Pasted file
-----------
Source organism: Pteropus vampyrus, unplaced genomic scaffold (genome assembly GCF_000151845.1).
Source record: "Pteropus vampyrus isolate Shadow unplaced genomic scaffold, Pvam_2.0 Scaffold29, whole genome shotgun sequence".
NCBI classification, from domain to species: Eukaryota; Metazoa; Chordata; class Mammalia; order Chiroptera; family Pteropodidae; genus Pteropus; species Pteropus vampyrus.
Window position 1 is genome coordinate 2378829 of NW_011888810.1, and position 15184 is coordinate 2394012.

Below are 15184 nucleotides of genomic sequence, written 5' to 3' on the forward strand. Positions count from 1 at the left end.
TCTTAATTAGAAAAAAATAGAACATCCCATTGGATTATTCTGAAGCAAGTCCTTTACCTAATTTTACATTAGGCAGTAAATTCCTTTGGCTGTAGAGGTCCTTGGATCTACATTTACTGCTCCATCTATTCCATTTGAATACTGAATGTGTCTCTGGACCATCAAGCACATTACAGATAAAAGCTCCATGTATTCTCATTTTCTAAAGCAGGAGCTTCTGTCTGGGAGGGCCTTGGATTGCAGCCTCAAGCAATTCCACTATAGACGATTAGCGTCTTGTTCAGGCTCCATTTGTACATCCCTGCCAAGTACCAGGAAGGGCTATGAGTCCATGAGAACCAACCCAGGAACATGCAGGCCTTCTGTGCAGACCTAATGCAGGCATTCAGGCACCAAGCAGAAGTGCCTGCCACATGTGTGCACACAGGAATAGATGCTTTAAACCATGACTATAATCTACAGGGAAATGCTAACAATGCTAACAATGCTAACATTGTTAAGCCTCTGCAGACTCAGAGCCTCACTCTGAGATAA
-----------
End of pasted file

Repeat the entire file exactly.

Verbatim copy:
Source organism: Pteropus vampyrus, unplaced genomic scaffold (genome assembly GCF_000151845.1).
Source record: "Pteropus vampyrus isolate Shadow unplaced genomic scaffold, Pvam_2.0 Scaffold29, whole genome shotgun sequence".
NCBI classification, from domain to species: Eukaryota; Metazoa; Chordata; class Mammalia; order Chiroptera; family Pteropodidae; genus Pteropus; species Pteropus vampyrus.
Window position 1 is genome coordinate 2378829 of NW_011888810.1, and position 15184 is coordinate 2394012.

Below are 15184 nucleotides of genomic sequence, written 5' to 3' on the forward strand. Positions count from 1 at the left end.
TCTTAATTAGAAAAAAATAGAACATCCCATTGGATTATTCTGAAGCAAGTCCTTTACCTAATTTTACATTAGGCAGTAAATTCCTTTGGCTGTAGAGGTCCTTGGATCTACATTTACTGCTCCATCTATTCCATTTGAATACTGAATGTGTCTCTGGACCATCAAGCACATTACAGATAAAAGCTCCATGTATTCTCATTTTCTAAAGCAGGAGCTTCTGTCTGGGAGGGCCTTGGATTGCAGCCTCAAGCAATTCCACTATAGACGATTAGCGTCTTGTTCAGGCTCCATTTGTACATCCCTGCCAAGTACCAGGAAGGGCTATGAGTCCATGAGAACCAACCCAGGAACATGCAGGCCTTCTGTGCAGACCTAATGCAGGCATTCAGGCACCAAGCAGAAGTGCCTGCCACATGTGTGCACACAGGAATAGATGCTTTAAACCATGACTATAATCTACAGGGAAATGCTAACAATGCTAACAATGCTAACATTGTTAAGCCTCTGCAGACTCAGAGCCTCACTCTGAGATAA